My Style in Conflict (part 2 of 2)

April 18, 2012

There are several strengths that I have in conflict as an Analyzing/Preserving and Affiliating/Perfecting person.

  1. One strength is that I am willing to forego the expression of personal feelings to facilitate the forward movement of a project.[1] This means that I do my best to look at the success of our organization at United Way or a project first even if it means I need to bite my tongue and not speak my mind.
  2. Another strength is that I rarely confront others abruptly or harshly.[2] This does not mean I do not confront others, because I do. (Actually, I just confronted someone last Friday after they cussed towards me.) It simply means that I do not confront them without first thinking about what I want to say. When I do confront someone, I do it in a calm, controlled way without lots of emotion. This allows conversation to take place and for the other person in conflict to not feel attacked.

Like most things in life, the strengths that I have in conflict as an Analyzing/Preserving person can also become weaknesses if they become excessive. The main excess I experience is becoming overwhelmed by others’ emotions. When I get into emotional situations I often feel paralyzed not knowing what to say or do. Another excess I have is struggling with others’ pressure for me to speed up. Whether it is something I need to get done quickly at work, to make a quick decision, or someone pressuring me to play faster on the golf course, I struggle dealing with the pressure to speed up.

Thus far I have shared how I perceive myself in conflict, but how do others perceive me in conflict?

Others, I think, experience me as someone they can have constructive conflict with because I do not react to conflict abruptly or harshly (as I described earlier). This allows people to more easily engage in conflict because they know conflict with me is a safe place. They know they are not going to be attacked, torn down, or criticized. I also think some people might suspect they can overpower me verbally and emotionally because I need time to process information and think through what I want to say.  However, later in a conflict people will learn that I have standards and values that are non-negotiable. If the conflict touches on those, then the other person quickly learns I cannot be overpowered like they might have thought at first.

There definitely are some areas for growth and change that I can make in the way I have conflict.

  1. One of the goals for growth that I have is to respond more decisively and quickly to defend myself when someone criticizes me or makes a statement that I disagree with. Earlier I shared with you that I have a tendency to withdraw in conflict, especially when I am presented with information that is new to me. I think I can have more productive conflicts if I am more assertive to tell the person that I disagree with him (once I have listened and heard him out) in a strong and assertive way. Even if I need time to think through what they have shared, I need to clearly state that I need more time to think instead of giving them an impression that I agree with them.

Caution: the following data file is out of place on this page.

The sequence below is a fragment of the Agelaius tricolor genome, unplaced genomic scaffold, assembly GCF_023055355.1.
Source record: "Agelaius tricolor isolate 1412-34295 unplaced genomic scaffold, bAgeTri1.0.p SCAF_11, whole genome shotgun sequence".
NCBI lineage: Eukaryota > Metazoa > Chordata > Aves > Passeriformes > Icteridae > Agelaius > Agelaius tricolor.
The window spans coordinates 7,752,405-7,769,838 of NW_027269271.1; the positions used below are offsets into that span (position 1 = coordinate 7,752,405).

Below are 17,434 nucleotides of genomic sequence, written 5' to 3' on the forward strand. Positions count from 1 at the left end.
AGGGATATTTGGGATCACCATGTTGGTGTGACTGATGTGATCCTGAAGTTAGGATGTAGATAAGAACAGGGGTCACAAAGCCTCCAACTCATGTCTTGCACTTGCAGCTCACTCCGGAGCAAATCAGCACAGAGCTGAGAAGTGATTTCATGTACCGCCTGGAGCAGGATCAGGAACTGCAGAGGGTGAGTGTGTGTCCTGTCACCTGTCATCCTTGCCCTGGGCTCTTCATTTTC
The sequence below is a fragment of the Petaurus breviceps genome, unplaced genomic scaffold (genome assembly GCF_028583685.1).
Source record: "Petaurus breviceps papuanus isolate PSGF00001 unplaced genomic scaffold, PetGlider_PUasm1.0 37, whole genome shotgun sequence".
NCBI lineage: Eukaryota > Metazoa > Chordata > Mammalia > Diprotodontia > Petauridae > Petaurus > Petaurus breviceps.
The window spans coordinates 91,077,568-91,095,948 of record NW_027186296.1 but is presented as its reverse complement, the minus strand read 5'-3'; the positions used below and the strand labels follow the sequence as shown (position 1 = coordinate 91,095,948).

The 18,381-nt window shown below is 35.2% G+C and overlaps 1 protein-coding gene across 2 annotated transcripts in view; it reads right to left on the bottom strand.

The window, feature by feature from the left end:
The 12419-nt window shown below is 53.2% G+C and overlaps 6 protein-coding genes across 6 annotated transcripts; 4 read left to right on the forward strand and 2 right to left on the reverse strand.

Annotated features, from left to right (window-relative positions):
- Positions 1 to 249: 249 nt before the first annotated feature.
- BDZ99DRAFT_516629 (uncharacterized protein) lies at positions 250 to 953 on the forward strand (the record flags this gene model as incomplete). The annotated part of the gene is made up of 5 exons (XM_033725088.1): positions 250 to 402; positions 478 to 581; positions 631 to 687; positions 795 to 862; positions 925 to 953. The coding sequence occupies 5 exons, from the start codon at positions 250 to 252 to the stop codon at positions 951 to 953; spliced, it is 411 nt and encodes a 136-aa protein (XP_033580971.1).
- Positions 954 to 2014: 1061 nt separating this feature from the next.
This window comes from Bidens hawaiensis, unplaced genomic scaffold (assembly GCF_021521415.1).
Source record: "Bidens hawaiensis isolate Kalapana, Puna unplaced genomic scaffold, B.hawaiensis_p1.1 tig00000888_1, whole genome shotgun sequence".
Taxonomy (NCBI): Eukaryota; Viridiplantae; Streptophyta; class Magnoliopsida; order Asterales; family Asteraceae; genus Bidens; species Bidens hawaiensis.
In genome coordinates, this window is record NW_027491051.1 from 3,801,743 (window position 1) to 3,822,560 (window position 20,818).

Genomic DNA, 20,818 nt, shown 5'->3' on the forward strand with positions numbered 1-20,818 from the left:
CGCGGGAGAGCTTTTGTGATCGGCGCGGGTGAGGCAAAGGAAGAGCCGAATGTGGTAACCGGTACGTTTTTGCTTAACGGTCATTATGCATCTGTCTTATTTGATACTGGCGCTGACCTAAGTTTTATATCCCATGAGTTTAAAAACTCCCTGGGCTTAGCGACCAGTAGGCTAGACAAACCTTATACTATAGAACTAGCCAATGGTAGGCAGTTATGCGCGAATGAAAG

2. Another goal for growth and change in my conflict style is to no longer adopt the characteristic of the Accommodating/Harmonizing style which can “adjust to and absorb differences and difficulties.”[3] When in the heart of conflict I have a tendency to shrink back from my position. When talking I have a tendency to say, “It’s ok,” or “You are right,” as I hear what they say and how it differs from my own view. A goal for my own growth is to learn to take a firm stand for what I believe in and not back down.

Question: How do you think others perceive you in conflict?

(for both blog posts)

Dunn, Ph.D., Larry. “Personal Styles of Conflict.” Lecture, Fresno Pacific University-North Center Campus, Fresno, CA, December 15, 2011.

Gilmore, Susan K. and Patrick Fraleigh. the Friendly Style Profile: a guide through calm and storm.Eugene, OR: Friendly Press, 2004.

[1] Susan Gilmore and Patrick Fraleigh, the Friendly Style Profile: a guide through calm and storm (Eugene, OR: Friendly Press, 2004), 22.

[2] Ibid., 22

[3] Ibid., 10


Christopher L. Scott

Posts Twitter Facebook Google+

Christopher Scott is Small Groups Pastor at Rocky Hilly Community Church in Exeter, CA. He has more than ten years of experience leading volunteers, running nonprofit programs, and teaching the Bible in small group settings. He holds a bachelor's degree from Fresno Pacific University and master's degree from Dallas Theological Seminary.

Disclosure of Material Connection: Some of the links in the post above may be "affiliate links." This means if you click on the link and purchase the item, I will receive an affiliate commission. I also may have received one or more of the products or services mentioned above for free in the hope that I would mention it on my blog. Regardless, I only recommend products or services I use personally and believe will add value to my readers. I am disclosing this in accordance with the Federal Trade Commission's 16 CFR, Part 255: "Guides Concerning the Use of Endorsements and Testimonials in Advertising."